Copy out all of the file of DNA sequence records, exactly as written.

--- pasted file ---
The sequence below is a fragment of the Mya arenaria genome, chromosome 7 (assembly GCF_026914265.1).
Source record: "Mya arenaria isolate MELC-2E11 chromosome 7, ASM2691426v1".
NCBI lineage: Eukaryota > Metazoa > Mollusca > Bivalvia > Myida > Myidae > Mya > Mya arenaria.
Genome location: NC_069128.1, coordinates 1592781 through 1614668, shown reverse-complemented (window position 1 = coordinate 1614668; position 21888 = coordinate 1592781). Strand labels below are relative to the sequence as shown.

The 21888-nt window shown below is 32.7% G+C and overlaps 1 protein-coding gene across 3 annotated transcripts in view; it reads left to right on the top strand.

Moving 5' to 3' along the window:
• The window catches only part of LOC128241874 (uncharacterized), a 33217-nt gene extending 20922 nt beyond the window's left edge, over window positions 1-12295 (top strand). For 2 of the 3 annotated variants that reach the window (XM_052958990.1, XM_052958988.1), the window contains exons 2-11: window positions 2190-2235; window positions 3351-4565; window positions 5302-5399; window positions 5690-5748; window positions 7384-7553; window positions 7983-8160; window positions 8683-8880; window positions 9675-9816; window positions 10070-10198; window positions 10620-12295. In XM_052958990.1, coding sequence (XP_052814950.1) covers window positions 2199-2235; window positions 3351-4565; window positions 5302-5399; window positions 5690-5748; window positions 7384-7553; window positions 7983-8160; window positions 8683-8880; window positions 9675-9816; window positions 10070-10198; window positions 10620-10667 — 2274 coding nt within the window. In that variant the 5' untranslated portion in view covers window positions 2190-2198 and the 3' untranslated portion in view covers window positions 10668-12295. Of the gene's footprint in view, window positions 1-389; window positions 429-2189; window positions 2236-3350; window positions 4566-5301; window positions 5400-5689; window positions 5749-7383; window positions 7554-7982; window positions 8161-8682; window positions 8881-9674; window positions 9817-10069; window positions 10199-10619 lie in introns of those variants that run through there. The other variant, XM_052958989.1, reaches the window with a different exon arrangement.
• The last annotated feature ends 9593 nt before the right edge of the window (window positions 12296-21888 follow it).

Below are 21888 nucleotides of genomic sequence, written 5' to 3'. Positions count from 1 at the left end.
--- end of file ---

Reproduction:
The sequence below is a fragment of the Mya arenaria genome, chromosome 7 (assembly GCF_026914265.1).
Source record: "Mya arenaria isolate MELC-2E11 chromosome 7, ASM2691426v1".
NCBI lineage: Eukaryota > Metazoa > Mollusca > Bivalvia > Myida > Myidae > Mya > Mya arenaria.
Genome location: NC_069128.1, coordinates 1592781 through 1614668, shown reverse-complemented (window position 1 = coordinate 1614668; position 21888 = coordinate 1592781). Strand labels below are relative to the sequence as shown.

The 21888-nt window shown below is 32.7% G+C and overlaps 1 protein-coding gene across 3 annotated transcripts in view; it reads left to right on the top strand.

Moving 5' to 3' along the window:
• The window catches only part of LOC128241874 (uncharacterized), a 33217-nt gene extending 20922 nt beyond the window's left edge, over window positions 1-12295 (top strand). For 2 of the 3 annotated variants that reach the window (XM_052958990.1, XM_052958988.1), the window contains exons 2-11: window positions 2190-2235; window positions 3351-4565; window positions 5302-5399; window positions 5690-5748; window positions 7384-7553; window positions 7983-8160; window positions 8683-8880; window positions 9675-9816; window positions 10070-10198; window positions 10620-12295. In XM_052958990.1, coding sequence (XP_052814950.1) covers window positions 2199-2235; window positions 3351-4565; window positions 5302-5399; window positions 5690-5748; window positions 7384-7553; window positions 7983-8160; window positions 8683-8880; window positions 9675-9816; window positions 10070-10198; window positions 10620-10667 — 2274 coding nt within the window. In that variant the 5' untranslated portion in view covers window positions 2190-2198 and the 3' untranslated portion in view covers window positions 10668-12295. Of the gene's footprint in view, window positions 1-389; window positions 429-2189; window positions 2236-3350; window positions 4566-5301; window positions 5400-5689; window positions 5749-7383; window positions 7554-7982; window positions 8161-8682; window positions 8881-9674; window positions 9817-10069; window positions 10199-10619 lie in introns of those variants that run through there. The other variant, XM_052958989.1, reaches the window with a different exon arrangement.
• The last annotated feature ends 9593 nt before the right edge of the window (window positions 12296-21888 follow it).

Below are 21888 nucleotides of genomic sequence, written 5' to 3'. Positions count from 1 at the left end.